Literacy Night brings youngest students, parents to school

By Sarah E. Reynolds | Apr 16, 2014
Photo by: Sarah E. Reynolds Appleton first-graders Lydia Gurney, center, and Riley Whitman, right, choose books for summer reading at Literacy Night, April 8, as Lydia's mother, Amanda Gurney, looks on.

Appleton — Kindergarten through second-grade students showed their parents their progress in reading at Appleton Village School's Literacy Night Tuesday, April 8.

The evening began with a story read by School Union 69 Superintendent Nancy Weed. She told young listeners that the book, “A Fly Went By,” by Mike McClintock, had been a favorite of her children's and her own when she was young.

Children read to their parents, played matching letters and other pre-reading games and used the Lexia computer reading program.

The evening was presented by the school's Title I literacy and math program. Title I is a federally funded program under the No Child Left Behind Act for students who need extra help in literacy or math, said Appleton Title I teacher Sarah Saucier. It targets students in  kindergarten through fifth grade, with particular emphasis on the first three years, to supplement the regular classroom program, she said.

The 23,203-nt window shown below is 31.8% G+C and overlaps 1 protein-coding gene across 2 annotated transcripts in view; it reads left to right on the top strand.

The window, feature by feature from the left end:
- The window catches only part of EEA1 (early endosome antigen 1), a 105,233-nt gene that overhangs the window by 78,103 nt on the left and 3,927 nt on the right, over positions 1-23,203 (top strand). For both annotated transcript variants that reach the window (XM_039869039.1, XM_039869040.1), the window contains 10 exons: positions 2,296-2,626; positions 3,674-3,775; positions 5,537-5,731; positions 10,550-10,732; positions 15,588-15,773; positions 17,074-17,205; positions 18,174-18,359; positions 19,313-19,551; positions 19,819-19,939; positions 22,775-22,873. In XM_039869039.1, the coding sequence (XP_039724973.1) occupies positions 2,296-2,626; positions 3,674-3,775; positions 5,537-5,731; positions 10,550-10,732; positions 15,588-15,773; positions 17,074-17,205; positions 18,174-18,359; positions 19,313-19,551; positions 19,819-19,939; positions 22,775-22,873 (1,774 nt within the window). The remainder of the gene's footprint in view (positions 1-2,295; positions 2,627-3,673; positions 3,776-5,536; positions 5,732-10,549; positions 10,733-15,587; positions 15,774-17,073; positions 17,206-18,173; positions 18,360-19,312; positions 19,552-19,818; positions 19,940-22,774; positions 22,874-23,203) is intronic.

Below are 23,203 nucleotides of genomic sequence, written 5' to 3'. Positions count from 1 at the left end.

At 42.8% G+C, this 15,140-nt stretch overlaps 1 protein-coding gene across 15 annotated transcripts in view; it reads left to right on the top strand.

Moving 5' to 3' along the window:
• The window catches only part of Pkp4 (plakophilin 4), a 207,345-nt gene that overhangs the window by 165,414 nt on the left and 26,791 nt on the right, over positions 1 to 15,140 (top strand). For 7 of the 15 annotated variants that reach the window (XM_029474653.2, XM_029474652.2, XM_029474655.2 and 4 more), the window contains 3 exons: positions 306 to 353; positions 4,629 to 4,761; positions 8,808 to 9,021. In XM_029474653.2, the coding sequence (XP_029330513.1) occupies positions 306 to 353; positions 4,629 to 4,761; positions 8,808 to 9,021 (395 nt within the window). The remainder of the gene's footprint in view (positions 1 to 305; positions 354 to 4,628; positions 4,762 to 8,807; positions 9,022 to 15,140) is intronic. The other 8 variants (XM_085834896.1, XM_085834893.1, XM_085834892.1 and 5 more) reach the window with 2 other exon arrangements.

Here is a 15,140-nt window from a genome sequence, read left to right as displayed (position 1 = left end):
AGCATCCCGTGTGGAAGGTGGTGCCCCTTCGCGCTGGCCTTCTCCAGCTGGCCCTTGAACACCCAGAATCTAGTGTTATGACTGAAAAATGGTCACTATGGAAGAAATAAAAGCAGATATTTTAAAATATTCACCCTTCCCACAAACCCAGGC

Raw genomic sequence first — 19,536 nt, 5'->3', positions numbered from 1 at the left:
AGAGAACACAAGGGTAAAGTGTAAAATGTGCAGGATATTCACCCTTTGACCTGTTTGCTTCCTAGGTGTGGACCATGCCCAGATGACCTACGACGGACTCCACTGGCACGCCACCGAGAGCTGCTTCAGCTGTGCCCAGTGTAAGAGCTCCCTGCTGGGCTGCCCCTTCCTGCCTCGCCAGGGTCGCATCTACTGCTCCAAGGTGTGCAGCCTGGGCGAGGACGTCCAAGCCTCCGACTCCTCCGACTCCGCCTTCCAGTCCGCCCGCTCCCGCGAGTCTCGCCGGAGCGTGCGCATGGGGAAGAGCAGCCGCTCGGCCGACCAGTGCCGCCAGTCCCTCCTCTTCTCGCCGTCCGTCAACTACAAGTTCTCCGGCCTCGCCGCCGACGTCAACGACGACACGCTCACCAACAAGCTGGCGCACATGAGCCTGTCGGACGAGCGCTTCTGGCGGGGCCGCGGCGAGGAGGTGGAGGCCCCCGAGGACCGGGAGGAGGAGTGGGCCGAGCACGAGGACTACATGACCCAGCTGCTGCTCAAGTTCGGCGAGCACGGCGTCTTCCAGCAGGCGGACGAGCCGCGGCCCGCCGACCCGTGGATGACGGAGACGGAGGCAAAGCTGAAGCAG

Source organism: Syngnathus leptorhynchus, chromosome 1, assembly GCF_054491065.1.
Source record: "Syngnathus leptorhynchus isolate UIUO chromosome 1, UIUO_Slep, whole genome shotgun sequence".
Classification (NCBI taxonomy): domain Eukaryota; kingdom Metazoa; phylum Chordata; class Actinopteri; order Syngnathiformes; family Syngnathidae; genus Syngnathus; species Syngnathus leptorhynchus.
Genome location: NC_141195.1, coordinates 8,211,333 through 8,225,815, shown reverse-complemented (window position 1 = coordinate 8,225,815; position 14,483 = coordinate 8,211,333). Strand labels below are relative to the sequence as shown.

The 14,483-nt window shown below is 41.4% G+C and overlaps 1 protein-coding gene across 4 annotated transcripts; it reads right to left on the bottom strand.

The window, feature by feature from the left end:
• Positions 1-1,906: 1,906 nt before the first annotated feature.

Students also got to choose a book pack with three books to get them started on their summer reading program; families were invited to select a book pack for their children who had not come to Literacy Night as well. In addition, the book packs contained a summer reading list and a letter from the town library about its summer reading program, which will award six bicycles to the students who read the most.

It is vital for children to keep reading when school is not in session because research shows that if they do not practice reading skills for several months, their reading ability erodes by the time school starts again, Saucier said.

Comments (0)
If you wish to comment, please login.